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Chronic Pelvic Pain

Symptoms, Diagnosis and Treatment of Chronic Pelvic Pain


Updated May 15, 2014

Chronic pelvic pain is persistent pain in and around the pelvic cavity that has lasted for at least six months. Chronic pelvic pain is often thought of as a womAn’s disease, however it affects men as well. Because it has so many potential causes, chronic pelvic pain can be difficult to diagnose and treat.

There are many different causes of chronic pelvic pain, including women’s reproductive health issues and prostate problems in men. Many other non-gender specific conditions can cause chronic pelvic pain as well, including neuropathy and irritable bowel syndrome.


Types of Chronic Pelvic Pain

Most of the common types of chronic pelvic pain can be broken down by category. While women’s pelvic pain is often the first type that comes to mind, there are many other sources of chronic pelvic pain as well. Here are some of the more common types.

  • Women’s pelvic pain. Women’s gynecologic disorders can often lead to chronic pelvic pain. Some of the more common women’s chronic pelvic pain disorders include endometriosis, uterine fibroids, vulvodynia (pain in the external female genitalia) and pelvic joint instability resulting from childbirth.
  • Men’s pelvic pain. Certain kinds of chronic prostatitis, or chronic swelling of the prostate, can lead to chronic pelvic pain in men.
  • Bowel and Urinary pelvic pain. In men and women alike, certain conditions associated with bowel and bladder problems can lead to chronic pelvic pain. These include irritable bowel syndrome (IBS), interstitial cystitis, chronic kidney stones and tumors.
  • Neuropathic pelvic pain. Damage to any of the nerves that run through the pelvic cavity can lead to chronic pelvic pain. Some examples of nerve damage that can cause chronic pelvic pain include pudendal neuropathy, ilio-inguinal neuropathy, ilio-hypogastric neuropathy and genitofemoral neuropathy.
  • Pelvic pain caused by pelvis damage. Pelvic joint instability that is not associated with childbirth can also cause chronic pelvic pain. Pelvic fractures, weakness in the pelvic girdle muscles and swelling of the pubic bone (osteitis pubis) can all lead to chronic pelvic pain.


Symptoms of Chronic Pelvic Pain

Many chronic pelvic pain symptoms are often hard to pin down, because they tend to be similar to those of many other chronic health disorders. While the symptoms may differ from one diagnosis to the next, the most common presentations of chronic pelvic pain include:

  • Pain during intercourse (for men or women)
  • Pain that is worse with urination or a bowel movement
  • Pain in and around the genitals (for men or women)
  • Pain that radiates to the abdomen, lower back or between the legs
  • Painful periods in women
  • Painful ejaculation in men


Diagnosing Chronic Pelvic Pain

Diagnosing chronic pain can take many months or more. Because there are so many conditions that cause chronic pelvic pain, and because the symptoms are often similar to other chronic conditions, the cause of chronic pelvic pain may take time to pinpoint. These are some of the things you can expect at the doctor’s office:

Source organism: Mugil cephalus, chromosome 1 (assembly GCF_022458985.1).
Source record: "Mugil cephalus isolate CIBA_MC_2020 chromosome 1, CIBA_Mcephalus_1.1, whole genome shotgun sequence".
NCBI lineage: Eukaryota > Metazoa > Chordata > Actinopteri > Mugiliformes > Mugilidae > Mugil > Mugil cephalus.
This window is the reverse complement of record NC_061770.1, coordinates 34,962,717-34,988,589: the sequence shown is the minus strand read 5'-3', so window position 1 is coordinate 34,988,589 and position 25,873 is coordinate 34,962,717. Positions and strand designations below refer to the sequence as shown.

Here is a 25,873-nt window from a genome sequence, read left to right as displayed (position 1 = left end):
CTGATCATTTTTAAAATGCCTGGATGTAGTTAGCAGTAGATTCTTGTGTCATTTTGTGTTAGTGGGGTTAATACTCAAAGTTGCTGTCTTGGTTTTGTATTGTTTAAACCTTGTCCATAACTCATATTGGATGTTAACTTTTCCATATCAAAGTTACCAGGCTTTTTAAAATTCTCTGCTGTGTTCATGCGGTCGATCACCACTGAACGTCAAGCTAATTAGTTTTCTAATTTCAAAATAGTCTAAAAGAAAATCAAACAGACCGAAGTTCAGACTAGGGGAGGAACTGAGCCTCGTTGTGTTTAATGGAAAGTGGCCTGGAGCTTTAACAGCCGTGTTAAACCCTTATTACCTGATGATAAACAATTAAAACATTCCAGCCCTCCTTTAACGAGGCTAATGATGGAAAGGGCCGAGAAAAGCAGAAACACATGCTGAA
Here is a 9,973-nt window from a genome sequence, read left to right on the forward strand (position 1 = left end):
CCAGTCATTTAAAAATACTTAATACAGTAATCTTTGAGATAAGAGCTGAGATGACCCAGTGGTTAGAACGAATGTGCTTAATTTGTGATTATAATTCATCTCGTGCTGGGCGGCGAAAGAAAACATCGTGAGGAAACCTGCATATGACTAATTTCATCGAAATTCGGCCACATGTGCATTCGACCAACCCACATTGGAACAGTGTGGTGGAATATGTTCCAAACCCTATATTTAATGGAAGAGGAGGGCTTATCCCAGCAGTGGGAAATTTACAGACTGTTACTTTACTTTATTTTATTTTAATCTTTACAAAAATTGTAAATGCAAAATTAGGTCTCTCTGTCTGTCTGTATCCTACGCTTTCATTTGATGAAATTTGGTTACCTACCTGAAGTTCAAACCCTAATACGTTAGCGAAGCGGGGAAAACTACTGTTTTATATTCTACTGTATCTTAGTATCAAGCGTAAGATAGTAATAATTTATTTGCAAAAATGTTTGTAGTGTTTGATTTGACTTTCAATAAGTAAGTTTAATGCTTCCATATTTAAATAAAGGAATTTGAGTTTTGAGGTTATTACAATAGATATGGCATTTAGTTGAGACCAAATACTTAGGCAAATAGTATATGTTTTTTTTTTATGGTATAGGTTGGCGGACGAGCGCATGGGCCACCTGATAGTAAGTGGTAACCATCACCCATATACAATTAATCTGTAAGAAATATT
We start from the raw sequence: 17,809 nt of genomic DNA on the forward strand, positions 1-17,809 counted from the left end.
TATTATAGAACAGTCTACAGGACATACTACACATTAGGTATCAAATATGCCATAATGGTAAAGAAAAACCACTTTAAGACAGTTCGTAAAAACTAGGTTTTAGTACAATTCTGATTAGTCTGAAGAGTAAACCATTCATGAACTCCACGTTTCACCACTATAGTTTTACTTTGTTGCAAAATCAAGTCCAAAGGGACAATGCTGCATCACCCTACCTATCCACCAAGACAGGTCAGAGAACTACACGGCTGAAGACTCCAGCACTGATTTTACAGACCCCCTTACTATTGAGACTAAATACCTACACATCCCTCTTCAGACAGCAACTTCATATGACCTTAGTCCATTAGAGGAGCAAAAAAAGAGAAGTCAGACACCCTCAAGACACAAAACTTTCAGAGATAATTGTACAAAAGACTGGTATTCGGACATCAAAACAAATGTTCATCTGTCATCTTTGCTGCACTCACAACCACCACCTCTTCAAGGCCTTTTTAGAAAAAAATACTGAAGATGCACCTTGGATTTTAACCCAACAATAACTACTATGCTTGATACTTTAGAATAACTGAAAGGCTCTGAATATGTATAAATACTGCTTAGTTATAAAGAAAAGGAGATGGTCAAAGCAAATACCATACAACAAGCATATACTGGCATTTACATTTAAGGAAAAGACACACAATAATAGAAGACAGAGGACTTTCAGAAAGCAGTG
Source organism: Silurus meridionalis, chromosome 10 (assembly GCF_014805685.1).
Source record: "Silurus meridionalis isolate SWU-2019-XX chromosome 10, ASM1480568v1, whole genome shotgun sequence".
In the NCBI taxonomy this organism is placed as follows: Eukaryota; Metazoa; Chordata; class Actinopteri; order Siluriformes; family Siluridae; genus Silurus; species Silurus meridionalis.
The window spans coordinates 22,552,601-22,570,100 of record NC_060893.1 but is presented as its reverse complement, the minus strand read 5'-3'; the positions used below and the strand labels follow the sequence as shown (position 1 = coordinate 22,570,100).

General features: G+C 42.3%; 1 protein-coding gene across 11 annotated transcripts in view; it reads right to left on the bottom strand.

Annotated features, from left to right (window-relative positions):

• A pelvic exam for women (like you would have at the gynecologist)
  • A prostate exam for men
  • Lab analysis for cultures of blood, urine, semen and/or cervical tissue
  • A physical exam of the muscles and pelvic structure
  • Scans, such as an X-ray or MRI
  • Exploratory surgery of the abdomen, bladder or bowel
  • Nerve conduction testing


Treating Chronic Pelvic Pain

Treatment for chronic pelvic pain can vary greatly depending on the diagnosis. For instance, women's pelvic pain is treated differently than men's pelvic pain. Treating chronic pelvic pain may involve any of the following:


Coping with Chronic Pelvic Pain

Like many other forms of chronic pain, chronic pelvic pain can disrupt your life. However, there are a few things you can do to cope with your pain. Here are some suggestions:

  • Keep a pain journal. Documenting your pain can not only help your doctor during the diagnosis stage, but it can help you in your day-to-day life. Write down what makes your pain worse, and what makes it better. Figure out what times of day are the most pain-free. Write down your feelings to get them off your chest.
  • Practice relaxation. Tense muscles can intensify feelings of pain, especially if your chronic pelvic pain is the result of pelvic trauma. Close your eyes and meditate, listen to some peaceful music or take a warm bath.
  • Try some distraction. Chronic pelvic pain is certainly not in your head, but changing the way you think about your pain can help you get more control. When you are in pain, try directing your attention somewhere else.
  • Get some support. Check out the chronic pain forum, and talk to other people who are going through the same thing. It helps!


The Merck Manuals Online Medical Library. Pelvic Pain. Accessed 7/24/09. http://www.merck.com/mmpe/sec18/ch242/ch242d.html

National Guideline Clearinghouse. Chronic Pelvic Pain. Accessed 7/24/09. http://www.guideline.gov/summary/summary.aspx?doc_id=12530

National Pain Foundation. Pelvic Pain: Causes. Accessed 7/24/09. http://www.nationalpainfoundation.org/articles/717/causes

National Pain Foundation. Pelvic Pain: Diagnosis. Accessed 7/24/09. http://www.nationalpainfoundation.org/articles/272/diagnosis

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